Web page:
As Nigeria battles to exit its economic recession, insurance managers insist that ignoring the place of insurance in the country’s growth and development amounts to postponing the evil day. Ebere Nwoji reports
The fact that Nigeria’s economy had gone into recession, even before the official declaration early this year by the Minister of Finance, Mrs. Kemi Adeosun, is obviously no longer a source of worry to both the government and the economic management team.
More worrisome now is how to tackle the various challenges posed by the recession as well as how to manage the available resources, so that in no distant time, Nigeria, will wriggle out of the recession and continue to wax strong while retaining its position as the giant of Africa.
Apparently, the prevailing economic recession, is an evil wind that blows no one good as it affects the rich and poor, the ruler and the ruled.
The situation is so tense that key managers of Nigeria’s economy wished it had fizzled out for normalcy to return into the system but this has not come to be.
In their quest to see that Nigeria gets out of it, both the finance minister and the Governor of Central Bank ( CBN) Godwin Emefiele, few months back, announced that Nigeria was exiting its economic recession to the bewilderment of many Nigerians and economy experts.
To their bewilderment, because going by the existing signs such as continued loss in the value of Naira to dollar, persistent rising inflation and continued decrease in the purchasing power of the masses among others, Nigerians, assumed that both the minister and the CBN governor were merely making mockery of the situation and fooling the masses on the enormity of the consequences of the economic recession.
At the present stage that Nigeria is in the face of the recession, it appears that the country is at a cross road as contrary to the assumption that the recession will last for a while, economy observers and operators like Mazi Sam Ohuabunwa, a former helmsman of Neimeth Pharmaceutical and President of Ikeja Business Club, recently said the recession may last for a minimum of three years, if the necessary steps required to get Nigeria out of it were taken.
He advised that what the government needs to do at this time is to encourage and stimulate economic activities among the citizens and remove every form of administrative bottleneck in the way of business operators and even give tax holidays and rebate to them.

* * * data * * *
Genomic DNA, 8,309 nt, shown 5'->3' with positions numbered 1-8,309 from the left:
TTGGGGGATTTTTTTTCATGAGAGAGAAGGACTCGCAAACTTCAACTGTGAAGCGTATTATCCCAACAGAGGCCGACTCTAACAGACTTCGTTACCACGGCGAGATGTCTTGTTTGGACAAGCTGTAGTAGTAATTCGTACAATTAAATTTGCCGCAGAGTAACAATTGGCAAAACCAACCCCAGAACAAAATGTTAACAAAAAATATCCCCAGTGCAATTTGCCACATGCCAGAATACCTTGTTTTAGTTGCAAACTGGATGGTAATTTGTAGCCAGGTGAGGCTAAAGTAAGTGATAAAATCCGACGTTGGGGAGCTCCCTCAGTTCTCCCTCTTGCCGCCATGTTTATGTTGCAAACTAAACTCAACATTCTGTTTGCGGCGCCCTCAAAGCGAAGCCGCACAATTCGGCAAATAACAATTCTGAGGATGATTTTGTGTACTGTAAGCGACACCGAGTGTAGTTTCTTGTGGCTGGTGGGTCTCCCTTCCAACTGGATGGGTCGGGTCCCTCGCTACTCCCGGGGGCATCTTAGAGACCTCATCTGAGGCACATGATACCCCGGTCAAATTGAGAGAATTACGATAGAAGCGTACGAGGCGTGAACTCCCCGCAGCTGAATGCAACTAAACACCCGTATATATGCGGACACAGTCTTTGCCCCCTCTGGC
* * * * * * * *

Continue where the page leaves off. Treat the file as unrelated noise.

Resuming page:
“Dismantle all the roadblocks and deliberately make it easy to do business in Nigeria.
“We should also provide incentives to the investors – domestic and foreign to attract increased investment, give tax holidays, deferred taxation, infrastructure deficit tax reliefs, Export Expansion grants, etc. Additionally let us find ways to attract more home remittances”, Ohuabunwa advised, at a recent independence lecture he delivered in Lagos.
But on its part, the government, faced by the challenge of slide in the price of oil, which is its main source of revenue, said its next source of income is to look inwards for revenue generation through tax collection from the citizens.
Looking at the whole scenario, it has become obvious that the nation’s economy is seriously facing a big challenge which both the government and the governed must work hard to overcome if Nigeria must come out of the present recession.
Added to this is need for both government and Nigerians to protect the assets they have acquired when the economy was buoyant as well as businesses they set up with bank loans when the interest rate was lower than what it is today through insurance so that in the event of any loss, they will have something to fall back on.
Obviously, the economic challenge has brought along various vices such as corruption, which President Muhammadu Buhari’s administration has been battling agains- kidnapping, terrorism, human trafficking among other vices.